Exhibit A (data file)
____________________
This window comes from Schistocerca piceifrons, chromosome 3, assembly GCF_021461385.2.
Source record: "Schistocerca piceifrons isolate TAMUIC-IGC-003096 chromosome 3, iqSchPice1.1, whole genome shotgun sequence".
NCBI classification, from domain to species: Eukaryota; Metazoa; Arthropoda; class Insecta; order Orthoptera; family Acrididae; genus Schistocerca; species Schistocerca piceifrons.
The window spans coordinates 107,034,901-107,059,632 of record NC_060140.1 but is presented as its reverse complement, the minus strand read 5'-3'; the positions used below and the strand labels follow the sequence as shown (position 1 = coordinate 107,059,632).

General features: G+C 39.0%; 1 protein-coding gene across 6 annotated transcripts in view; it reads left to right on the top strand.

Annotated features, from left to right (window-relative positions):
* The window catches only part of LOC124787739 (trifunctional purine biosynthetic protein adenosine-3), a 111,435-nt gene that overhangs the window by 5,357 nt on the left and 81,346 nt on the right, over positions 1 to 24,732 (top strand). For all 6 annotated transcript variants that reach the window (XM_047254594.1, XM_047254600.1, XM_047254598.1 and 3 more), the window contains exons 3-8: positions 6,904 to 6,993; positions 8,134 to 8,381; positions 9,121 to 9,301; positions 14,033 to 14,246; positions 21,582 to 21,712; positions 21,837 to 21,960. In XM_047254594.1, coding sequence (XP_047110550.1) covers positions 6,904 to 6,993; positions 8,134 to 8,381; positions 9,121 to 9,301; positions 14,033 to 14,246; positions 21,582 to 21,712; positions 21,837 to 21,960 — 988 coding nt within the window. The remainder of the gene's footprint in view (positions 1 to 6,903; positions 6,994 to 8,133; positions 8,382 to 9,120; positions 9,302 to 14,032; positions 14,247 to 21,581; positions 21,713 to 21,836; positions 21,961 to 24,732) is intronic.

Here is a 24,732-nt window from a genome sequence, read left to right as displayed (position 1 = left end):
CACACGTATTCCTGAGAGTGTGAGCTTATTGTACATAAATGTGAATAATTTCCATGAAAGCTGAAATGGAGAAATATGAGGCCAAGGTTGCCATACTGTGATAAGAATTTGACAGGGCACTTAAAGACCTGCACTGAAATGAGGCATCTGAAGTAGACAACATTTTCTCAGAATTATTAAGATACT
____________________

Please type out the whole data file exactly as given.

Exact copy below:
This window comes from Schistocerca piceifrons, chromosome 3, assembly GCF_021461385.2.
Source record: "Schistocerca piceifrons isolate TAMUIC-IGC-003096 chromosome 3, iqSchPice1.1, whole genome shotgun sequence".
NCBI classification, from domain to species: Eukaryota; Metazoa; Arthropoda; class Insecta; order Orthoptera; family Acrididae; genus Schistocerca; species Schistocerca piceifrons.
The window spans coordinates 107,034,901-107,059,632 of record NC_060140.1 but is presented as its reverse complement, the minus strand read 5'-3'; the positions used below and the strand labels follow the sequence as shown (position 1 = coordinate 107,059,632).

General features: G+C 39.0%; 1 protein-coding gene across 6 annotated transcripts in view; it reads left to right on the top strand.

Annotated features, from left to right (window-relative positions):
* The window catches only part of LOC124787739 (trifunctional purine biosynthetic protein adenosine-3), a 111,435-nt gene that overhangs the window by 5,357 nt on the left and 81,346 nt on the right, over positions 1 to 24,732 (top strand). For all 6 annotated transcript variants that reach the window (XM_047254594.1, XM_047254600.1, XM_047254598.1 and 3 more), the window contains exons 3-8: positions 6,904 to 6,993; positions 8,134 to 8,381; positions 9,121 to 9,301; positions 14,033 to 14,246; positions 21,582 to 21,712; positions 21,837 to 21,960. In XM_047254594.1, coding sequence (XP_047110550.1) covers positions 6,904 to 6,993; positions 8,134 to 8,381; positions 9,121 to 9,301; positions 14,033 to 14,246; positions 21,582 to 21,712; positions 21,837 to 21,960 — 988 coding nt within the window. The remainder of the gene's footprint in view (positions 1 to 6,903; positions 6,994 to 8,133; positions 8,382 to 9,120; positions 9,302 to 14,032; positions 14,247 to 21,581; positions 21,713 to 21,836; positions 21,961 to 24,732) is intronic.

Here is a 24,732-nt window from a genome sequence, read left to right as displayed (position 1 = left end):
CACACGTATTCCTGAGAGTGTGAGCTTATTGTACATAAATGTGAATAATTTCCATGAAAGCTGAAATGGAGAAATATGAGGCCAAGGTTGCCATACTGTGATAAGAATTTGACAGGGCACTTAAAGACCTGCACTGAAATGAGGCATCTGAAGTAGACAACATTTTCTCAGAATTATTAAGATACT